Back in the post-war United States with a newly awarded Nobel Prize, Muller recognized that his hopelessly romantic notions of perfecting man and society were misplaced and determined that supporting human genetics research was the best way to counter misuse of genetic findings. The lessons from Muller’s journey echo today: Information collected without preconceptions is vital in the face of social and political forces that seek to bend the data to their purposes, and our field of human genetics is especially attractive to those forces.

New Research Avenues and Applications

Today, human genetics benefits from abundantly expanding datasets that help us investigate questions that ASHG’s founders could only dream about answering. We have come to know our species in exquisite detail, and we are learning about our progenitor species and the complicated paths taken by modern humans to arrive at today’s populations. We have identified many of the mutations that cause Mendelian disorders and are rapidly dissecting the genetic influences of more complex disease along with aspects of normal variation. Genetic therapies are finally realizing their potential and appear to be on their way to fully blossoming. Progress in recent years is simply astonishing!

Through these 70 years, ASHG has been the nexus for advances in human genetics. The Society has grown immensely during that time and has become much more international in scope. It has supported dissemination of knowledge and collaboration through its meetings, journal, and educational programs. As the field has grown and evolved, ASHG has fostered the development of new societies to tackle specific needs, and we have seen an explosion of interest in computational methods for analyzing genome data in disease and normal variation. Our members are involved in many other branches of medical and scientific endeavor, underscoring the relevance of genetic methods and findings to numerous fields.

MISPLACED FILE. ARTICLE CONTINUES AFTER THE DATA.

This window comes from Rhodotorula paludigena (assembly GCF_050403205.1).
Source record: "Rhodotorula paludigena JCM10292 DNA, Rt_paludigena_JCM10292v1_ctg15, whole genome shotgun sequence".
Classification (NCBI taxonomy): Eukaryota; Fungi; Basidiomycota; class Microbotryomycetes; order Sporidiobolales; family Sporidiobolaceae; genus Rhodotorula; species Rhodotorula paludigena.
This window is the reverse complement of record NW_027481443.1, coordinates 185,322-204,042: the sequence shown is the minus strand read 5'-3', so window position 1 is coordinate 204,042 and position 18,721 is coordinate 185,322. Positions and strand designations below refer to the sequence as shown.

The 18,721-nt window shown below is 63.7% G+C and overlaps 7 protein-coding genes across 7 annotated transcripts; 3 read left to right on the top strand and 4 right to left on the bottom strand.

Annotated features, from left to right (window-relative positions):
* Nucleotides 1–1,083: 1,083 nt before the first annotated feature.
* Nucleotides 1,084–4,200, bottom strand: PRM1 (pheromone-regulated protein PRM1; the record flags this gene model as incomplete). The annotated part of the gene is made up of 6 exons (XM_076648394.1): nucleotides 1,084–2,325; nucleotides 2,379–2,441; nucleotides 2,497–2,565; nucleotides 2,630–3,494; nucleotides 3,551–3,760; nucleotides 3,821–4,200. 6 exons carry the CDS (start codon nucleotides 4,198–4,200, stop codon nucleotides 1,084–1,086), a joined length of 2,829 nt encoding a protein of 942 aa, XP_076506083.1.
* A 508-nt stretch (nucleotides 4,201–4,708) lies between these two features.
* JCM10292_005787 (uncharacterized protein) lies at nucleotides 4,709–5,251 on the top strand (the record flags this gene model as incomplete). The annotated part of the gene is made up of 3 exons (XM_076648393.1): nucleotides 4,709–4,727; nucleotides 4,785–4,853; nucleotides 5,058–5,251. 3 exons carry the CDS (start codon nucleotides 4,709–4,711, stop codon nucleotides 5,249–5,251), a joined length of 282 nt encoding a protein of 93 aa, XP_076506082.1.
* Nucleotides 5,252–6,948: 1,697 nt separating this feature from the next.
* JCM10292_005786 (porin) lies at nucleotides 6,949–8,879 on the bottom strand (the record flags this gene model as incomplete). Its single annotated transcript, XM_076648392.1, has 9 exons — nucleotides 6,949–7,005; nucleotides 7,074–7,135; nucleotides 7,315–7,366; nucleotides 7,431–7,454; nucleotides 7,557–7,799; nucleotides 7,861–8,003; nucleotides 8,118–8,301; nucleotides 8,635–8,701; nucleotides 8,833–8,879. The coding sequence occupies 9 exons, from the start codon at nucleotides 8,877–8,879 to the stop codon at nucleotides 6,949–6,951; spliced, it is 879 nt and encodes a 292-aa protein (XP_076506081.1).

ASHG has been a champion in supporting policy that recognizes the importance of individuals’ genetic privacy while encouraging participation in research, by advocating for the 2008 passage and continued protection of the Genetic Information Non-discrimination Act. Since its founding, the Society has provided a forum for the proactive discussion of thorny questions arising from research in human genetics. Reaching the public at large is a huge challenge, but one that we continue to work on through helping our members and educators with the explosion of knowledge in human genetics and sponsoring efforts at the high school level through our very successful DNA Day Essay Contest.

As we have seen in recent years, much work remains to engage and inform our fellow humans about the diverse wonders of our species and the contributions of our individual genomes. Please join me in recommitting to sharing our discoveries and their meaning with the world through ASHG.

1. Muller, H.J., Progress and Prospects in Human Genetics, A Preface to this Journal. (1949) Amer J Hum Genet 1:1-18.